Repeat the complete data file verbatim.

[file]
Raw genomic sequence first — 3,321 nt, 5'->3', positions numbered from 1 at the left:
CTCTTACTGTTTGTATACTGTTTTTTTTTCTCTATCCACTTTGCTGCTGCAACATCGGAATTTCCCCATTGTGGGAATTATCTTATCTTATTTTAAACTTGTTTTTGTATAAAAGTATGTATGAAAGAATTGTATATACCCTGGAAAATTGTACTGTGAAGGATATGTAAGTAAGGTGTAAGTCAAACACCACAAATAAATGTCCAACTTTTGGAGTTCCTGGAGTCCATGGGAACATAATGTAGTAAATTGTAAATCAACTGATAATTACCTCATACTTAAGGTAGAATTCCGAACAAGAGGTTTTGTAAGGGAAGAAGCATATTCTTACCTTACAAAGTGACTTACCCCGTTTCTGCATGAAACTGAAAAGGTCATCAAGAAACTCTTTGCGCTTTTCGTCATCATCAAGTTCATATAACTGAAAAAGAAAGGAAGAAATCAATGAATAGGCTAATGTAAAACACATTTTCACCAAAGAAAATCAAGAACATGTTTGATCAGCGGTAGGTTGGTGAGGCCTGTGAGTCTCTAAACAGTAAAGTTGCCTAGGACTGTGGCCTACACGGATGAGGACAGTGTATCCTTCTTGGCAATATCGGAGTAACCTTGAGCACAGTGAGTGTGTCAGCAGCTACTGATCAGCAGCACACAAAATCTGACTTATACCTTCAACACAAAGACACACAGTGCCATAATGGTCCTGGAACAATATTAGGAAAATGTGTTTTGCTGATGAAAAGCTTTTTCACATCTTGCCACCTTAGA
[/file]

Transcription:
Raw genomic sequence first — 3,321 nt, 5'->3', positions numbered from 1 at the left:
CTCTTACTGTTTGTATACTGTTTTTTTTTCTCTATCCACTTTGCTGCTGCAACATCGGAATTTCCCCATTGTGGGAATTATCTTATCTTATTTTAAACTTGTTTTTGTATAAAAGTATGTATGAAAGAATTGTATATACCCTGGAAAATTGTACTGTGAAGGATATGTAAGTAAGGTGTAAGTCAAACACCACAAATAAATGTCCAACTTTTGGAGTTCCTGGAGTCCATGGGAACATAATGTAGTAAATTGTAAATCAACTGATAATTACCTCATACTTAAGGTAGAATTCCGAACAAGAGGTTTTGTAAGGGAAGAAGCATATTCTTACCTTACAAAGTGACTTACCCCGTTTCTGCATGAAACTGAAAAGGTCATCAAGAAACTCTTTGCGCTTTTCGTCATCATCAAGTTCATATAACTGAAAAAGAAAGGAAGAAATCAATGAATAGGCTAATGTAAAACACATTTTCACCAAAGAAAATCAAGAACATGTTTGATCAGCGGTAGGTTGGTGAGGCCTGTGAGTCTCTAAACAGTAAAGTTGCCTAGGACTGTGGCCTACACGGATGAGGACAGTGTATCCTTCTTGGCAATATCGGAGTAACCTTGAGCACAGTGAGTGTGTCAGCAGCTACTGATCAGCAGCACACAAAATCTGACTTATACCTTCAACACAAAGACACACAGTGCCATAATGGTCCTGGAACAATATTAGGAAAATGTGTTTTGCTGATGAAAAGCTTTTTCACATCTTGCCACCTTAGA